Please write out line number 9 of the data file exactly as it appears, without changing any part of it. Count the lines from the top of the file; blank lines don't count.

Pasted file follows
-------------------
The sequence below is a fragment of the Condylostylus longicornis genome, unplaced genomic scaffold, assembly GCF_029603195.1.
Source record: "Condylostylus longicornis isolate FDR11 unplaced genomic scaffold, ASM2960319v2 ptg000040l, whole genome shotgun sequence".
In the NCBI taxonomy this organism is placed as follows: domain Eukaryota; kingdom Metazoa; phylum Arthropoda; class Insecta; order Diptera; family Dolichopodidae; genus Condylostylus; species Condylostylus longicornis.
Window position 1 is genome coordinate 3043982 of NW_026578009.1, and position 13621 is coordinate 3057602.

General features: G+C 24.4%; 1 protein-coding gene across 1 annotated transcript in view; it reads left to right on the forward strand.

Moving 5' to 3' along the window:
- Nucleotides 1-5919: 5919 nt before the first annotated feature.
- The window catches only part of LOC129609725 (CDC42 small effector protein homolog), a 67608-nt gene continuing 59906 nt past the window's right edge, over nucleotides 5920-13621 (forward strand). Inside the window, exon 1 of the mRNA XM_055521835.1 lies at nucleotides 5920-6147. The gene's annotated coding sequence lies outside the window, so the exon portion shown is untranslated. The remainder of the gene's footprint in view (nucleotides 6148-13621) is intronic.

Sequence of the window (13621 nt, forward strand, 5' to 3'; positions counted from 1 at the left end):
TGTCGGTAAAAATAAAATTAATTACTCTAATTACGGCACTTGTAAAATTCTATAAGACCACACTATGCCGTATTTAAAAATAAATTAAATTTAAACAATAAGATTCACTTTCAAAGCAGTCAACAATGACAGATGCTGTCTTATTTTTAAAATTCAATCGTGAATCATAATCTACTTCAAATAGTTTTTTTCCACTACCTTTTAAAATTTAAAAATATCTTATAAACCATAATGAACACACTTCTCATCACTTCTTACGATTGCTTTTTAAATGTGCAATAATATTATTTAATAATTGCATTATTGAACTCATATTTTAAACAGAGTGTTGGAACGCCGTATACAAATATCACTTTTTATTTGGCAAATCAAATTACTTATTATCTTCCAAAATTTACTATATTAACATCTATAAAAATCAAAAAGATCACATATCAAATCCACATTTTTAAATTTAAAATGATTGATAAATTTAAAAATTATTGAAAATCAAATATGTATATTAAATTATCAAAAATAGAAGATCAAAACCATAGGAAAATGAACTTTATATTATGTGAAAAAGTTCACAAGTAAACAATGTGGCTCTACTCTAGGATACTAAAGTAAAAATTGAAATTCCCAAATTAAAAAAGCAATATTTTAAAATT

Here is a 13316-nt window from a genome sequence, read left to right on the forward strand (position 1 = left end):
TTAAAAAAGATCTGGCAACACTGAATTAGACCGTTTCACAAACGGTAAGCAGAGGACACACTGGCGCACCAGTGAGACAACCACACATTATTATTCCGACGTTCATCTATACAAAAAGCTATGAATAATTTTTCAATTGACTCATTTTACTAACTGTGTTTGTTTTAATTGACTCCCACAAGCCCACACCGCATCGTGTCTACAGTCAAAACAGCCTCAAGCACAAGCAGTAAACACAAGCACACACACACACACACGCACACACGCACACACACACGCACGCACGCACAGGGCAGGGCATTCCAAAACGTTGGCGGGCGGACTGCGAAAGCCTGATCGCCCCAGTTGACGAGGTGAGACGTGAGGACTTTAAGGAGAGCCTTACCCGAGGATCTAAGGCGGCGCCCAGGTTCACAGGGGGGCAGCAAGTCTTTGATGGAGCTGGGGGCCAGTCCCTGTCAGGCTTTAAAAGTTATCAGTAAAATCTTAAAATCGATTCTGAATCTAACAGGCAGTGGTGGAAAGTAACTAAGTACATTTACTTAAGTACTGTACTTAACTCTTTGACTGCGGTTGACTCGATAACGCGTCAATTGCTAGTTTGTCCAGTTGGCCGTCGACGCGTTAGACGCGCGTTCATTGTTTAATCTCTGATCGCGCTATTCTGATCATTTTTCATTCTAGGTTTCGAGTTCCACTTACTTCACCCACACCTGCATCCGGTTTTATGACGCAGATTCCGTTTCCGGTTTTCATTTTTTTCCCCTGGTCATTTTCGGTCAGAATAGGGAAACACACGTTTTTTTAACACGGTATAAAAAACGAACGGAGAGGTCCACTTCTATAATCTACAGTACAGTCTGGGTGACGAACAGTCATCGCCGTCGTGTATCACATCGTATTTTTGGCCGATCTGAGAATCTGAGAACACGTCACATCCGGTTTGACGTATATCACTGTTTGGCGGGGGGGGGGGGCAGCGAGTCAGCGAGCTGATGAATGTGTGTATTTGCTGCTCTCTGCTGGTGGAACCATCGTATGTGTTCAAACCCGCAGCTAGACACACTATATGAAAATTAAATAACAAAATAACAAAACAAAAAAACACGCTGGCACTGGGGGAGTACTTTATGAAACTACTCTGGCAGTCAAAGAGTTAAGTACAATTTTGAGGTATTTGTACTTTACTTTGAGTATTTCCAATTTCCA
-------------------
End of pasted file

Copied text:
Sequence of the window (13621 nt, forward strand, 5' to 3'; positions counted from 1 at the left end):